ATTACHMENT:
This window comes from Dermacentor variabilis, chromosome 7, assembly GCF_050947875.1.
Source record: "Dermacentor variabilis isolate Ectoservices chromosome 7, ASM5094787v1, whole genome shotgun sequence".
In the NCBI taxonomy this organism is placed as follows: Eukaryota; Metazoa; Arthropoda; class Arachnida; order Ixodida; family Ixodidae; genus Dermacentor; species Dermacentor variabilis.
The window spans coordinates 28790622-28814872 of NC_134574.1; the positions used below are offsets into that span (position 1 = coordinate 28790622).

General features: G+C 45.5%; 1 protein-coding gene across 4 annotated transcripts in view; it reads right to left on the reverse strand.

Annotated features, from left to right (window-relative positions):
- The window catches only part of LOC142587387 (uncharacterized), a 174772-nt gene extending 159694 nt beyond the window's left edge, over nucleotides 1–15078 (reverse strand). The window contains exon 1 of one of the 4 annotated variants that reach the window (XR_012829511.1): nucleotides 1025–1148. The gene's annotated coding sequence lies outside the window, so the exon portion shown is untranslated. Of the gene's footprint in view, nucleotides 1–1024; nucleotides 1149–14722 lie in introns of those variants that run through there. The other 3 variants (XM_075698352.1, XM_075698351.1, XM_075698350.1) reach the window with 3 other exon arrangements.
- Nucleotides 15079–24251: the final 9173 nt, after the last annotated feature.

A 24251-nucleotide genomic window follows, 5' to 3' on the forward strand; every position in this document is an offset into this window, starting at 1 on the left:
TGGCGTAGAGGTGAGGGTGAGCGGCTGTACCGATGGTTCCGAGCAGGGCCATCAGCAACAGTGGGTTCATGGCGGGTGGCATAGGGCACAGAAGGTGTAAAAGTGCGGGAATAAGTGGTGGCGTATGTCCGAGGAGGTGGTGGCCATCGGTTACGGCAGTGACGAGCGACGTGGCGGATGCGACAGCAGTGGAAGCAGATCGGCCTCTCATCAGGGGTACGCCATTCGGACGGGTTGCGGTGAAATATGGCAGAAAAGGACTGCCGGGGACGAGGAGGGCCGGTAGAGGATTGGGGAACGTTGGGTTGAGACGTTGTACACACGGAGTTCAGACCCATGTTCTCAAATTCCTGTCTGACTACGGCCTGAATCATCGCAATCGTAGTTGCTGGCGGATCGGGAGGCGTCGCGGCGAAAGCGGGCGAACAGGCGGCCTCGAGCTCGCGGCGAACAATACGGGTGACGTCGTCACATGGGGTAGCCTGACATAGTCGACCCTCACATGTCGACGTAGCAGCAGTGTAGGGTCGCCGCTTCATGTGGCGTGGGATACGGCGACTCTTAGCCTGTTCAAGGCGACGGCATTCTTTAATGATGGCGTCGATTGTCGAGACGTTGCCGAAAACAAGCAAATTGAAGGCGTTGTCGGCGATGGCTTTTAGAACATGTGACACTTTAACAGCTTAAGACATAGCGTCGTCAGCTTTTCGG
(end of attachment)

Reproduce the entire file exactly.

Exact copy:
This window comes from Dermacentor variabilis, chromosome 7, assembly GCF_050947875.1.
Source record: "Dermacentor variabilis isolate Ectoservices chromosome 7, ASM5094787v1, whole genome shotgun sequence".
In the NCBI taxonomy this organism is placed as follows: Eukaryota; Metazoa; Arthropoda; class Arachnida; order Ixodida; family Ixodidae; genus Dermacentor; species Dermacentor variabilis.
The window spans coordinates 28790622-28814872 of NC_134574.1; the positions used below are offsets into that span (position 1 = coordinate 28790622).

General features: G+C 45.5%; 1 protein-coding gene across 4 annotated transcripts in view; it reads right to left on the reverse strand.

Annotated features, from left to right (window-relative positions):
- The window catches only part of LOC142587387 (uncharacterized), a 174772-nt gene extending 159694 nt beyond the window's left edge, over nucleotides 1–15078 (reverse strand). The window contains exon 1 of one of the 4 annotated variants that reach the window (XR_012829511.1): nucleotides 1025–1148. The gene's annotated coding sequence lies outside the window, so the exon portion shown is untranslated. Of the gene's footprint in view, nucleotides 1–1024; nucleotides 1149–14722 lie in introns of those variants that run through there. The other 3 variants (XM_075698352.1, XM_075698351.1, XM_075698350.1) reach the window with 3 other exon arrangements.
- Nucleotides 15079–24251: the final 9173 nt, after the last annotated feature.

A 24251-nucleotide genomic window follows, 5' to 3' on the forward strand; every position in this document is an offset into this window, starting at 1 on the left:
TGGCGTAGAGGTGAGGGTGAGCGGCTGTACCGATGGTTCCGAGCAGGGCCATCAGCAACAGTGGGTTCATGGCGGGTGGCATAGGGCACAGAAGGTGTAAAAGTGCGGGAATAAGTGGTGGCGTATGTCCGAGGAGGTGGTGGCCATCGGTTACGGCAGTGACGAGCGACGTGGCGGATGCGACAGCAGTGGAAGCAGATCGGCCTCTCATCAGGGGTACGCCATTCGGACGGGTTGCGGTGAAATATGGCAGAAAAGGACTGCCGGGGACGAGGAGGGCCGGTAGAGGATTGGGGAACGTTGGGTTGAGACGTTGTACACACGGAGTTCAGACCCATGTTCTCAAATTCCTGTCTGACTACGGCCTGAATCATCGCAATCGTAGTTGCTGGCGGATCGGGAGGCGTCGCGGCGAAAGCGGGCGAACAGGCGGCCTCGAGCTCGCGGCGAACAATACGGGTGACGTCGTCACATGGGGTAGCCTGACATAGTCGACCCTCACATGTCGACGTAGCAGCAGTGTAGGGTCGCCGCTTCATGTGGCGTGGGATACGGCGACTCTTAGCCTGTTCAAGGCGACGGCATTCTTTAATGATGGCGTCGATTGTCGAGACGTTGCCGAAAACAAGCAAATTGAAGGCGTTGTCGGCGATGGCTTTTAGAACATGTGACACTTTAACAGCTTAAGACATAGCGTCGTCAGCTTTTCGG